The beavers are back. For the first time in nearly two centuries, the buck-toothed rodents have been gnawing away at trees in the very heart of downtown Milwaukee. What better way to start the new year than by cheering the return of these ancient natives to their ancestral home?
I first noticed their presence on a boat trip down the Milwaukee River last summer. On the west bank, just south of St. Paul Ave., several small trees had fallen into the water, and a larger one was leaning precariously in the same direction. I went back on foot a few days later, and it was beavers, all right. They had been munching away on the white poplar and green ash that line the riverbank, and there were piles of wood chips among the plastic bags and empty bottles that littered the scruffy little grove. I had to look around to remind myself that I was just east of the Pritzlaff Building and directly across the river from some of the trendiest nightspots in the Third Ward.
This is, of course, very bad news for people who like mature trees along the Riverwalk in Milwaukee. Sadly enough, it’s often the same people who like mature trees downtown who like the cute furry beavers downtown, and you can probably only have one or the other.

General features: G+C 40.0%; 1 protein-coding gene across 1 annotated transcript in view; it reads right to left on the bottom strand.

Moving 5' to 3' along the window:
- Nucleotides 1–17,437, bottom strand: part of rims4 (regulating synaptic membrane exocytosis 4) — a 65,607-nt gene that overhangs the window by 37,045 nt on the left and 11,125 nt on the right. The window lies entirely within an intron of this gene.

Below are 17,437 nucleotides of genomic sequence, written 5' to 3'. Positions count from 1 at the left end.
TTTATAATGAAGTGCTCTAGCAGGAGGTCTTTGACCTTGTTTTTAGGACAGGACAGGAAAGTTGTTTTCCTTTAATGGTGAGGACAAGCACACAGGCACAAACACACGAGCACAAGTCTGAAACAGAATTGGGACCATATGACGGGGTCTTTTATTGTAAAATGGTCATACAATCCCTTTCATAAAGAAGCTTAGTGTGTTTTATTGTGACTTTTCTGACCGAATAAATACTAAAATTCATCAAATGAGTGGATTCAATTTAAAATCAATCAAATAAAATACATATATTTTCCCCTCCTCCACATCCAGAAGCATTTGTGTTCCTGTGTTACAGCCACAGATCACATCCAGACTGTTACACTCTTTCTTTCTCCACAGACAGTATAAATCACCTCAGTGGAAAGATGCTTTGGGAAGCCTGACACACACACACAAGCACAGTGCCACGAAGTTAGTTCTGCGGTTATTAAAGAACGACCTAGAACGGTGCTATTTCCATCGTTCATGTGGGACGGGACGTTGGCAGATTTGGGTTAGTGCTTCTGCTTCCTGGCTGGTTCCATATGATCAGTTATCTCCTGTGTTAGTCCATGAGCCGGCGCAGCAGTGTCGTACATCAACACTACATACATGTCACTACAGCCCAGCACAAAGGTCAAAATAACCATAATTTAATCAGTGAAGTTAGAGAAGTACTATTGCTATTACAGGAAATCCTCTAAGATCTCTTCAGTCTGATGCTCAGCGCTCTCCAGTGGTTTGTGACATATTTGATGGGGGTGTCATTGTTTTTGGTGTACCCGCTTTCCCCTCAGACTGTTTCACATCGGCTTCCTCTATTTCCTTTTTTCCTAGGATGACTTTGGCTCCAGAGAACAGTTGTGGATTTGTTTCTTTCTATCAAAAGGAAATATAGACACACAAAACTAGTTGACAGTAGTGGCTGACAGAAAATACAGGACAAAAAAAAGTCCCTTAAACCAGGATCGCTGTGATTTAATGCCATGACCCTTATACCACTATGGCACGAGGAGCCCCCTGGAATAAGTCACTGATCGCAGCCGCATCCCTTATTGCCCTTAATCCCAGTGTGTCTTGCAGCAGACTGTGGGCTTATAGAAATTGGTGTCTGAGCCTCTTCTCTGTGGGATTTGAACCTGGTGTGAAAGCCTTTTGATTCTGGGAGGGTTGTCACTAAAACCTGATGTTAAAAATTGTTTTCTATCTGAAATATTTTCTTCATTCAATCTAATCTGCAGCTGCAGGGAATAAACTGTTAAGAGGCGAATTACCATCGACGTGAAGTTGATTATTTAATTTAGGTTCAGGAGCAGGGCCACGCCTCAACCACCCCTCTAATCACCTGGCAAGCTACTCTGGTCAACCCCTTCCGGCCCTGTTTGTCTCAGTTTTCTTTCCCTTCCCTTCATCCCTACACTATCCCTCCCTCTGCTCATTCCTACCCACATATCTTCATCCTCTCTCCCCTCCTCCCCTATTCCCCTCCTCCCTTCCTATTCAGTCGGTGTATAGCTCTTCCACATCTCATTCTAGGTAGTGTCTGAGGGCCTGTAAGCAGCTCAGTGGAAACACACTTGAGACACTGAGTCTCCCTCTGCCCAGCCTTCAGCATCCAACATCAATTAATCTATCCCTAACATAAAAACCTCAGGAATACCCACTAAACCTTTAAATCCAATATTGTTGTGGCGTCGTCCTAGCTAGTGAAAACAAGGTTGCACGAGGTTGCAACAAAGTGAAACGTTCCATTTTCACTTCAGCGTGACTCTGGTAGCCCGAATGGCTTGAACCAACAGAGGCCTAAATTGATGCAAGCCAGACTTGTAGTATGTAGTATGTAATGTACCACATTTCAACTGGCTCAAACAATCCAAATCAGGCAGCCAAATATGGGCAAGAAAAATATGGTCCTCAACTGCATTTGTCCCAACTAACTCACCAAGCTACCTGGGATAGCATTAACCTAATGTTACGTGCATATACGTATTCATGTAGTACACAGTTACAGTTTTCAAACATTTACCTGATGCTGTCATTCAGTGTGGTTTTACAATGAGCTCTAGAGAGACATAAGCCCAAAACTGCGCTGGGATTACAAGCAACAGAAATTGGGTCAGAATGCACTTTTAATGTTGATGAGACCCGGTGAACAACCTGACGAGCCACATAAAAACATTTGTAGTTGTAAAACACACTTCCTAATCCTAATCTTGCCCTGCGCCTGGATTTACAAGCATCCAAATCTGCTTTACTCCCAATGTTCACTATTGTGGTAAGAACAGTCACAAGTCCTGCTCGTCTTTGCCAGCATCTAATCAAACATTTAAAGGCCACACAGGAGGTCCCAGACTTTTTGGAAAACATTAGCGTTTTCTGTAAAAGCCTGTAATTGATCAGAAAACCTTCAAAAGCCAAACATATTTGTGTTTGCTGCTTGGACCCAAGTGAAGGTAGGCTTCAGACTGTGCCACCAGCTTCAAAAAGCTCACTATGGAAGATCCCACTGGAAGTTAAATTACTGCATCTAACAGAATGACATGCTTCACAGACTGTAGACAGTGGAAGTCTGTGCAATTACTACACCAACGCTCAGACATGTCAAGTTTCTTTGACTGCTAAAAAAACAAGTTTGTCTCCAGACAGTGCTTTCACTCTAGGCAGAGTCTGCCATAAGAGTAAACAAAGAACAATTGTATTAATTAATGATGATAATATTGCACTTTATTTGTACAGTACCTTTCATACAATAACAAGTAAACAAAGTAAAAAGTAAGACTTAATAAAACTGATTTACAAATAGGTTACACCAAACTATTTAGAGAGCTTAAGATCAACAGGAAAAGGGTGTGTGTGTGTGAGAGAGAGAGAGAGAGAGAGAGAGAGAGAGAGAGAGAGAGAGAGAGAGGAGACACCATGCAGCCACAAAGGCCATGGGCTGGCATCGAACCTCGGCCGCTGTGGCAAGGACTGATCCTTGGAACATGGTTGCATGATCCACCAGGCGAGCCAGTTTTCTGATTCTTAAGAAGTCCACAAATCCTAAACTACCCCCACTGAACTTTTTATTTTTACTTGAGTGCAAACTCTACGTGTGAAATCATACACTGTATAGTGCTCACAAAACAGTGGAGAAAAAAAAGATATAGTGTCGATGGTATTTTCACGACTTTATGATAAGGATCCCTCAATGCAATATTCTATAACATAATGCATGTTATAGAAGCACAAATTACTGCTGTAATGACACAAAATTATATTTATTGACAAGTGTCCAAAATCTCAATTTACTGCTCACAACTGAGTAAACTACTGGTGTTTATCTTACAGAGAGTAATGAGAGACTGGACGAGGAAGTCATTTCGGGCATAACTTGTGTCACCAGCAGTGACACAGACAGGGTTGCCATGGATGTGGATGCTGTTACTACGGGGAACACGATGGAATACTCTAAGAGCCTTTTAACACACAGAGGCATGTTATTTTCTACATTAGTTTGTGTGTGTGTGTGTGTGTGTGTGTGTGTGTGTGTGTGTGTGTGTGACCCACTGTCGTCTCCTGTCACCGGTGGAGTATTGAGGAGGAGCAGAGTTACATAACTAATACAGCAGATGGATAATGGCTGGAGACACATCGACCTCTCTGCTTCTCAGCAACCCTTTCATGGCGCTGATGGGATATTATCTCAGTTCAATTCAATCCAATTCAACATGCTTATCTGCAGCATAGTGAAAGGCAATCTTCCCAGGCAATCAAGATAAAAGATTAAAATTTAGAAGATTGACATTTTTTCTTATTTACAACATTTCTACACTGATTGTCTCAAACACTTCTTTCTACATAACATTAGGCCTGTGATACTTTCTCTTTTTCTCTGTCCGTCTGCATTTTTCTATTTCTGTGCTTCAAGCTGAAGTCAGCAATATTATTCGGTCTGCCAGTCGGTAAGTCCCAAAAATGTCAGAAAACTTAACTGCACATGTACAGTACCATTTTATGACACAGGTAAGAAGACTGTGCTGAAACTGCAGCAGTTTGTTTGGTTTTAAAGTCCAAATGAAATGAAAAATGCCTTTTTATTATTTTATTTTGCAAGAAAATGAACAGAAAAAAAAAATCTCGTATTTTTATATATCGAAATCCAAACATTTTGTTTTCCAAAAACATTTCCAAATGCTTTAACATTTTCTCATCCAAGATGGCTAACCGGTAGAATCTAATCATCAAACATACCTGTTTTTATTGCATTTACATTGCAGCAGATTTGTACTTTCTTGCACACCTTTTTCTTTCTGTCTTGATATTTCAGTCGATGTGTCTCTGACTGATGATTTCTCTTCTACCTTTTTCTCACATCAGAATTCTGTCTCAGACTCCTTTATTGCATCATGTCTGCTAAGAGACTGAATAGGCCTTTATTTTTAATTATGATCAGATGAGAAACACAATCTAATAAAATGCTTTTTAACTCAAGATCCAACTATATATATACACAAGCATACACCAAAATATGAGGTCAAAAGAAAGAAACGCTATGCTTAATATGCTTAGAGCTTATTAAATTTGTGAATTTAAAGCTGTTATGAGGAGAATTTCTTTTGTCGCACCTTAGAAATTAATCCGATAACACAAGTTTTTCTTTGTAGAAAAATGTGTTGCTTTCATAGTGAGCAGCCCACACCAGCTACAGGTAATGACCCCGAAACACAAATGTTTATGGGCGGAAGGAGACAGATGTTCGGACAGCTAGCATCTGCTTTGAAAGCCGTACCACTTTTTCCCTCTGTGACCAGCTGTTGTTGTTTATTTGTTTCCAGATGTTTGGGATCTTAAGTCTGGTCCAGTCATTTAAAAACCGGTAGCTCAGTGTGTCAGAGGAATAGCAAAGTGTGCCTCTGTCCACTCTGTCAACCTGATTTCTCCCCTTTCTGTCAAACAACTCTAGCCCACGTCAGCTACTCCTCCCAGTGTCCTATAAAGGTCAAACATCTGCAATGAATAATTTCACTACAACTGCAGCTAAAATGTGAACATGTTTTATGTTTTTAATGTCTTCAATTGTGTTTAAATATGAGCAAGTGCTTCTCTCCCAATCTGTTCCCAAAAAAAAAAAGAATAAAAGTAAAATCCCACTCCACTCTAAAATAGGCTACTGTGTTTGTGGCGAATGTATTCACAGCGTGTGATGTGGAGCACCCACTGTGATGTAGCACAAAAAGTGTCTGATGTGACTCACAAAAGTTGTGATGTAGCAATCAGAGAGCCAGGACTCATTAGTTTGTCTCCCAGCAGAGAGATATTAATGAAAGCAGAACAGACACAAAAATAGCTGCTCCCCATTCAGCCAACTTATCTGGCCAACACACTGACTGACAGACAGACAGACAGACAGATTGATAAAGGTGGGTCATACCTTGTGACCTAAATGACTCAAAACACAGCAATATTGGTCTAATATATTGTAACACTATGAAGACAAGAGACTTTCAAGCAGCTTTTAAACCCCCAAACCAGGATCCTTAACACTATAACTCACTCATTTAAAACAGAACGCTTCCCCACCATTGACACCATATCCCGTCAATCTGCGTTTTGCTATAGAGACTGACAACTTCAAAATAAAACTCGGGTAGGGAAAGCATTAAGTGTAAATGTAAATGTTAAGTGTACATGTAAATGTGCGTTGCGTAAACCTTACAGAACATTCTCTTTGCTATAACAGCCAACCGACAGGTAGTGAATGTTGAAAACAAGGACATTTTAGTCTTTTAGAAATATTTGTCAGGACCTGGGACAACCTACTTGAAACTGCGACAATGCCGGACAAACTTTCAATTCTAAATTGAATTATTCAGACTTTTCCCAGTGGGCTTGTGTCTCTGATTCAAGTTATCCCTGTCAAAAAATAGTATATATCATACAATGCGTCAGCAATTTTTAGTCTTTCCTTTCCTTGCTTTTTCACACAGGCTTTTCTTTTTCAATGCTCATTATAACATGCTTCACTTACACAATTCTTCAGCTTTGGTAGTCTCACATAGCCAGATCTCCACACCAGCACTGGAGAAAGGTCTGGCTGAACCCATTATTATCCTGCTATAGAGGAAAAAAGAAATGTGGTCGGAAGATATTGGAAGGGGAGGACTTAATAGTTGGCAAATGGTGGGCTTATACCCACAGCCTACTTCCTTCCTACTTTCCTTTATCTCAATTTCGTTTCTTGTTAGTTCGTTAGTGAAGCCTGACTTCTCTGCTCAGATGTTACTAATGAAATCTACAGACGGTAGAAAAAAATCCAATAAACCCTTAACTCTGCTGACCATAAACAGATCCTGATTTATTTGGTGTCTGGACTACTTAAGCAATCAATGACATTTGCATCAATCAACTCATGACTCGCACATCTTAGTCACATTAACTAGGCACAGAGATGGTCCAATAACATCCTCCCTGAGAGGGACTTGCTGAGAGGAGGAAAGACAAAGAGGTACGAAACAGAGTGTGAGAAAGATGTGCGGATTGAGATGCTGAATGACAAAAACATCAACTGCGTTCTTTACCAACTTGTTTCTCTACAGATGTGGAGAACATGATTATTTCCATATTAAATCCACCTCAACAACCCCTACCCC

Hah! Just kidding. After the trees are gone, you might well have neither as the beavers move on.
Well, this is in the Journal-Sentinel, but the story takes place in Poland, which I have just confirmed on my globe is still north of here (all of Europe, it seems, is north of the United States). Still, I have not really been tempted to try this sort of entertainment venue, and I’m sure not likely to try one now. They’re on their way to the dustbin of faddish storefronts, along with self-serve yogurt joints, cupcake bakeries, and, before too long, vape shops.
This is my aunt’s doing. Every year for a long time, she has sent us a cheese and sausage gift basket from Figis, but this year she sent us a granola bar package instead. Little did she know she was driving hundreds of people out of work in the middle of the cold, cruel Wisconsin winter. They’ll have to resort to trapping. Maybe next year, she can send us a small fur-bearing animal gift basket chock full of muskrats and urban beavers, but it won’t be the same.